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Djokovic ready to chase Federer, Nadal

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NEW YORK (AP) Now that Novak Djokovic has the same number of Grand Slam titles as his childhood idol, Pete Sampras, it’s realistic for him to start thinking about chasing the only two men ahead of him, Roger Federer and Rafael Nadal.

If Djokovic is reluctant to speak publicly about the idea of going from his current total of 14 to Nadal’s 17 or Federer’s 20, the Serb’s coach isn’t.

“The 14 is a number. I mean, it’s amazing: 14!” Marian Vajda said Sunday night with a giddy chuckle, his eyes wide, after Djokovic got there with a 6-3, 7-6 (4), 6-3 victory over Juan Martin del Potro in the U.S. Open final.

“Years ago, I would say that Rafa and Roger went too far from him, you know? Too (far) ahead of him with the Grand Slams. Now I have a feeling he’s (catching) up with them,” Vajda continued, slapping the back of his right hand on his left palm for emphasis. “He’s so close now, three from Rafa and six – OK, six is still unbelievable – away (from) Roger.”

“Amazing” is a perfect word for this trio, which is rightfully back atop the rankings for the first time in 3+ years, with Nadal at No. 1, Federer at No. 2 and, as of Monday, Djokovic at No. 3.

They have combined to win 47 of the past 55 major championships, dating to the 2005 French Open.

That’s 85 percent. Quite a contrast to the current state of the women’s game, where eight players won the past eight majors.

Here’s another way to think about it all: When Sampras beat Andre Agassi in the 2002 U.S. Open final, in what would turn out to be Pistol Pete’s last professional match, it not only established a new record for men’s Slam trophies at 14, it also was two more than anyone else in history had managed to collect.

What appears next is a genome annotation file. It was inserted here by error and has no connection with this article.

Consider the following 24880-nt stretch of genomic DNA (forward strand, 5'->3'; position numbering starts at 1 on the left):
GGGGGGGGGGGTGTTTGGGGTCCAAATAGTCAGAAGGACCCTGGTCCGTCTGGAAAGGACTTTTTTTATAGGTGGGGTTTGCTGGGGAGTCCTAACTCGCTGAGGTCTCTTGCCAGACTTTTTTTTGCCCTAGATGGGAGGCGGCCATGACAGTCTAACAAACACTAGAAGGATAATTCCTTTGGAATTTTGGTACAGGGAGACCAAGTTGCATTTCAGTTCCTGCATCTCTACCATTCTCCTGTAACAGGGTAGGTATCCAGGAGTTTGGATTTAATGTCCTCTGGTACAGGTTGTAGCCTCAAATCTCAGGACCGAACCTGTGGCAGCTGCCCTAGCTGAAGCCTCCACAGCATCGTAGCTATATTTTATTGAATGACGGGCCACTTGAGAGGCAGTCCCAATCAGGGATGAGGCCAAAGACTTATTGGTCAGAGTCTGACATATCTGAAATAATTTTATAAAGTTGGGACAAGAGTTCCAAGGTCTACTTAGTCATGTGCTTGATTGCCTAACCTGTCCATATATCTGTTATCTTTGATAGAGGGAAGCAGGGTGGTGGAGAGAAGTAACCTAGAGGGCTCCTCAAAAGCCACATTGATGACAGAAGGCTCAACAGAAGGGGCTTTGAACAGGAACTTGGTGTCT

And now? Sampras has been equaled or surpassed by three players – and it’s only 16 years later.

Matching him was meaningful to Djokovic, whose earliest memories of tennis involve watching Sampras on TV at Wimbledon.

“There is a lot of significance of me being, now, shoulder-to-shoulder in terms of Grand Slam wins with him. It’s truly incredible when you think about it. I watched him win one of his first Wimbledon championships, and I grew up playing and thinking that one day I’ll be able to do what he does,” Djokovic said. “To actually be here, it’s a dream come true.”

Agassi, who finished with eight majors, and Sampras used to credit each with making the other better.

Same goes for the Big 3 of today (with all due respect to Andy Murray, he of the three majors plus two Olympic singles gold medals, it really isn’t a Big 4).

“Maybe 10 years ago, I would say I’m not so happy to be part of this era with Nadal and Federer. Actually, today I am. I really am. I feel like these guys, rivalries with these guys, matches with Federer and Nadal, have made me the player I am, have shaped me into the player I am today,” Djokovic said, his shiny silver U.S. Open trophy resting a few feet away.

“I have utmost respect for what they have achieved on the court, but also the champions, role models, they are off the court. I think we have pushed each other to the limit every time we get to play each other. For me, that was always an ultimate challenge: to play Nadal or Federer anywhere,” Djokovic continued. “I had to figure out early in my career, when I was losing most of the big matches (at) the Grand Slams against them, what it takes for me to actually kind of improve and develop my game to be able to challenge them, to be able to start winning against them when it matters the most. I think that was one of the most important, so to say, moments and periods of my life, my tennis career, my development. I owe it to them.”

The other beneficiaries: tennis fans.

And now the world gets to watch the next phase of this and wonder: How many more majors can Federer, 37 and coming off a fourth-round exit at the U.S. Open, add to his total? What about Nadal, 32, who retired from his semifinal at Flushing Meadows because of pain in his right knee, a problem off-and-on for years?

After Djokovic, 31, watched them increase their advantages over him while he went more than two years without a major, hampered by an injured right elbow that required surgery in February, he is now got his game in order. He showed off all of his court-covering, foe-frustrating, defense-to-offense skills down the stretch on the way to his third U.S. Open title, claiming the last 16 sets he played.

As Vajda put it: “Back at his best.”

Let the chase begin.

Howard Fendrich covers tennis for The Associated Press. Write to him at hfendrich(at)ap.org or reach him via Twitter at http://twitter.com/HowardFendrich

More AP tennis coverage: https://www.apnews.com/tag/apf-Tennis and https://twitter.com/AP-Sports

Zverev beats Djokovic to win ATP Finals title